Enjoy this exclusive cross parody comic in the weeks to come; of BooksActually&#8217;s CAKE X Kenfoo&#8217;s A WONDERFUL LIFE. A Wonderful Life is a funny comic diary by Kenfoo, launching in Late-September. Written and drawn In a distinctly humorous style, it features astute observations of the mundane and other hilarious and irreverent musings. Enjoy the Cake strips and have a good laugh while anticipating the official launch of A Wonderful Life soon!

7:50 pm  22 notes

Enjoy this exclusive cross parody comic in the weeks to come; of BooksActually’s CAKE X Kenfoo’s A WONDERFUL LIFE. 

A Wonderful Life is a funny comic diary by Kenfoo, launching in Late-September. Written and drawn In a distinctly humorous style, it features astute observations of the mundane and other hilarious and irreverent musings. Enjoy the Cake strips and have a good laugh while anticipating the official launch of A Wonderful Life soon!

"I barely know you, she says, voice heavy with sleep. I don&#8217;t know your favourite color or how you like your coffee. What keeps you up at night or the lullabies that sing you to sleep. I don&#8217;t know a thing about the first girl you loved, why you stopped loving her or why you still do.I don&#8217;t know how many millions of cells you are made of and if they have any idea they are part of something so beautiful and unimaginably perfect.I may not have a clue about any of these things, but this—she places her hand on his chest—this I know.&#8221;—from Lullabies by Lang Leav

5:38 pm  726 notes

"I barely know you, she says, voice heavy with sleep. I don’t know your favourite color or how you like your coffee. What keeps you up at night or the lullabies that sing you to sleep. I don’t know a thing about the first girl you loved, why you stopped loving her or why you still do.

I don’t know how many millions of cells you are made of and if they have any idea they are part of something so beautiful and unimaginably perfect.

I may not have a clue about any of these things, but this—she places her hand on his chest—this I know.”

—from Lullabies by Lang Leav

THE SEXUAL LIFE OF CATHERINE Mby Catherine MilletA national best-seller that was featured on such lists as The New York Times, the Los Angeles Times, The Washington Post, the San Francisco Chronicle, The Boston Globe, and Publishers Weekly, The Sexual Life of Catherine M. was the controversial sleeper hit of the year. Since her youth, Catherine Millet, the eminent editor of Art Press, has led an extraordinarily active and free sexual life &#8212; from al fresco encounters in Italy to a gang bang on the edge of the Bois du Boulogne to a high-class orgy at a chichi Parisian restaurant. A graphic account of sex stripped of sentiment, of a life of physical gratification and a relentlessly honest look at the consequences &#8212; both liberating and otherwise &#8212; have created this candid, powerful, and deeply intelligent depiction of unfettered sexuality.

2:47 pm  16 notes

THE SEXUAL LIFE OF CATHERINE M
by Catherine Millet

A national best-seller that was featured on such lists as The New York Times, the Los Angeles Times, The Washington Post, the San Francisco Chronicle, The Boston Globe, and Publishers Weekly, The Sexual Life of Catherine M. was the controversial sleeper hit of the year. Since her youth, Catherine Millet, the eminent editor of Art Press, has led an extraordinarily active and free sexual life — from al fresco encounters in Italy to a gang bang on the edge of the Bois du Boulogne to a high-class orgy at a chichi Parisian restaurant. A graphic account of sex stripped of sentiment, of a life of physical gratification and a relentlessly honest look at the consequences — both liberating and otherwise — have created this candid, powerful, and deeply intelligent depiction of unfettered sexuality.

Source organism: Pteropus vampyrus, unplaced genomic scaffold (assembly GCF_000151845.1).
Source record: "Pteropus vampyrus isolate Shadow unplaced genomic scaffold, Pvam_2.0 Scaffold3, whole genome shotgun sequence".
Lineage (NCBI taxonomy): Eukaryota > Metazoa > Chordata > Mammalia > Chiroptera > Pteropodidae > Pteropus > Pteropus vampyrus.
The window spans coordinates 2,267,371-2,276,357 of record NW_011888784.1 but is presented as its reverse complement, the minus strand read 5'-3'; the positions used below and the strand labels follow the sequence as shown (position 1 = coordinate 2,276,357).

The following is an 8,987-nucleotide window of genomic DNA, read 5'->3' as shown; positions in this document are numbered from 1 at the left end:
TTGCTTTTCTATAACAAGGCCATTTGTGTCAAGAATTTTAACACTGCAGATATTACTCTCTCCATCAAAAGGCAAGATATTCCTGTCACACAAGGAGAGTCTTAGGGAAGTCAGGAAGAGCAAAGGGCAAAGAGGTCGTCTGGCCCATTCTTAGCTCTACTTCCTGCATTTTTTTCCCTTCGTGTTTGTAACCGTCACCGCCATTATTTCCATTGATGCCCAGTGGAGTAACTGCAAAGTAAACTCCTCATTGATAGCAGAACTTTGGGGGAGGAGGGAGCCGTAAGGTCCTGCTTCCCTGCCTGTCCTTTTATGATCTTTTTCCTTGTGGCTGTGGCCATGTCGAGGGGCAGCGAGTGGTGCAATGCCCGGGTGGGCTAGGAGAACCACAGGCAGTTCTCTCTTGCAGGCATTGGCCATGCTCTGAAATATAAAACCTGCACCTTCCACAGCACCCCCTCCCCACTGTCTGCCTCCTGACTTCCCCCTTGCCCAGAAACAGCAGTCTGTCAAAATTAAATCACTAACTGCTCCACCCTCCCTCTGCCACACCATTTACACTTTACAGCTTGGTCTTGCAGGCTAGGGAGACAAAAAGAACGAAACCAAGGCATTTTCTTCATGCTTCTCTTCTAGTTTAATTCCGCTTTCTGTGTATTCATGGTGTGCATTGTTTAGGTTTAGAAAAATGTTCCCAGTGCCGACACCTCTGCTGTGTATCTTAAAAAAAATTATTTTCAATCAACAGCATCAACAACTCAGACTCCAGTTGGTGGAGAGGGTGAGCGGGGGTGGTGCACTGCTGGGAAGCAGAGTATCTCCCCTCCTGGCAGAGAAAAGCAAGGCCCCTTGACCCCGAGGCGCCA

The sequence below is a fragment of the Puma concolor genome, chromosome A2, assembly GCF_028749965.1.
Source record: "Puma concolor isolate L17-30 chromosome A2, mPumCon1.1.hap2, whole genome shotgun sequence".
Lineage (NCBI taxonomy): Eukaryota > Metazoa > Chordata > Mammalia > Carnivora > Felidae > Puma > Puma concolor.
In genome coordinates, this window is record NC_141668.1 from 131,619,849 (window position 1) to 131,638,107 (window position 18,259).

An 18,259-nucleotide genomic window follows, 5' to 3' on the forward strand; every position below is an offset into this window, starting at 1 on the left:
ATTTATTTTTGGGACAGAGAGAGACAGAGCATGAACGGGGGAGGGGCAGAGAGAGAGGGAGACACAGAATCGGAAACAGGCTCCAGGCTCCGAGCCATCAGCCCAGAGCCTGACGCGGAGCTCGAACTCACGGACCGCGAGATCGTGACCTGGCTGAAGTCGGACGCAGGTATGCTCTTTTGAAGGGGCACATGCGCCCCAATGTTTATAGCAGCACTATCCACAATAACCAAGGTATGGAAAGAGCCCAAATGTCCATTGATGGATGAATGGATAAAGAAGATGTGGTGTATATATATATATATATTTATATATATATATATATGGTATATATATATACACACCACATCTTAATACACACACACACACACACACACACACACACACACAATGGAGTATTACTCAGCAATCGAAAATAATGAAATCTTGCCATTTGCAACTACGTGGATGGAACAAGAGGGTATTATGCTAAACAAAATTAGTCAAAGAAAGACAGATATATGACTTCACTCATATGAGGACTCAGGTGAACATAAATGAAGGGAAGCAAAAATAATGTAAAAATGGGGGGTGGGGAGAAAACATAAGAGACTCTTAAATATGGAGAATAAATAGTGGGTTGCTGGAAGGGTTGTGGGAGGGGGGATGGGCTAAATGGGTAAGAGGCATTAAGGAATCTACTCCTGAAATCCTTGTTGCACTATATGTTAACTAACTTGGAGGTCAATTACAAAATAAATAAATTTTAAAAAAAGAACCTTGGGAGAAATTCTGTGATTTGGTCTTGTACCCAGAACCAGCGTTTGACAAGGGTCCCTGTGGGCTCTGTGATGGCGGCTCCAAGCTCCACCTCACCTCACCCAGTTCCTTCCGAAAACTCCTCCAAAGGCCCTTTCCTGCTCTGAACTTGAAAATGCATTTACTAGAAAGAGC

LOST HOURAs our eyes trembled to close,we found a new word upon our lips.It rolled like a mystery insidethe room of two mouths, warmwith desire, silent as memory.We grew a dark sensation then.The tips of our fingers carvedinto each other&#8217;s backs in terror.For an hour, I saw you fromwithin my mouth, beautiful asa poem without a reader.—from One Thousand and One Nights by Gwee Li Sui

1:59 pm  41 notes

LOST HOUR

As our eyes trembled to close,
we found a new word upon our lips.
It rolled like a mystery inside
the room of two mouths, warm
with desire, silent as memory.
We grew a dark sensation then.
The tips of our fingers carved
into each other’s backs in terror.
For an hour, I saw you from
within my mouth, beautiful as
a poem without a reader.

—from One Thousand and One Nights by Gwee Li Sui

THE SOPRANOShe must have had quite a lifeFor her eyes to call out soUrgently. How else could she singOf love, of how it stings partBlack words into ears&#160;?She must have touched hundredsto possess that stage.Through our eyes we profferedHer a concentration of sorrows;They fell heavilyAs a shawl upon her shoulders.Her voice then leftHer trapped bodyfumbling for heaven.—from The Confusion of Happiness by Michelle Tan

11:31 am  33 notes

THE SOPRANO

She must have had quite a life
For her eyes to call out so
Urgently. How else could she sing
Of love, of how it stings part
Black words into ears ?
She must have touched hundreds
to possess that stage.
Through our eyes we proffered
Her a concentration of sorrows;
They fell heavily
As a shawl upon her shoulders.
Her voice then left
Her trapped body
fumbling for heaven.

—from The Confusion of Happiness by Michelle Tan

The official Singapore Art Book Fair postcards have arrived! Catch them at a location near you!
Website | Facebook | Instagram

10:00 pm  10 notes

The official Singapore Art Book Fair postcards have arrived! Catch them at a location near you!

Website | Facebook | Instagram

Have you heard? Singapore Art Book Fair is coming back this November! We have just updated our website with our new visuals. Stayed tuned for more as we continue to confirm our vendors, retailers, fringe events, workshops, activities and more!
DetailsDate: 14th to 16th November 2014Venue: Gillman Barracks, Block 43
Facebook | Instagram | Website

10:44 am  5 notes

Have you heard? Singapore Art Book Fair is coming back this November! We have just updated our website with our new visuals. Stayed tuned for more as we continue to confirm our vendors, retailers, fringe events, workshops, activities and more!

Details
Date: 14th to 16th November 2014
Venue: Gillman Barracks, Block 43


Facebook | Instagram | Website

        Next Page
s.t.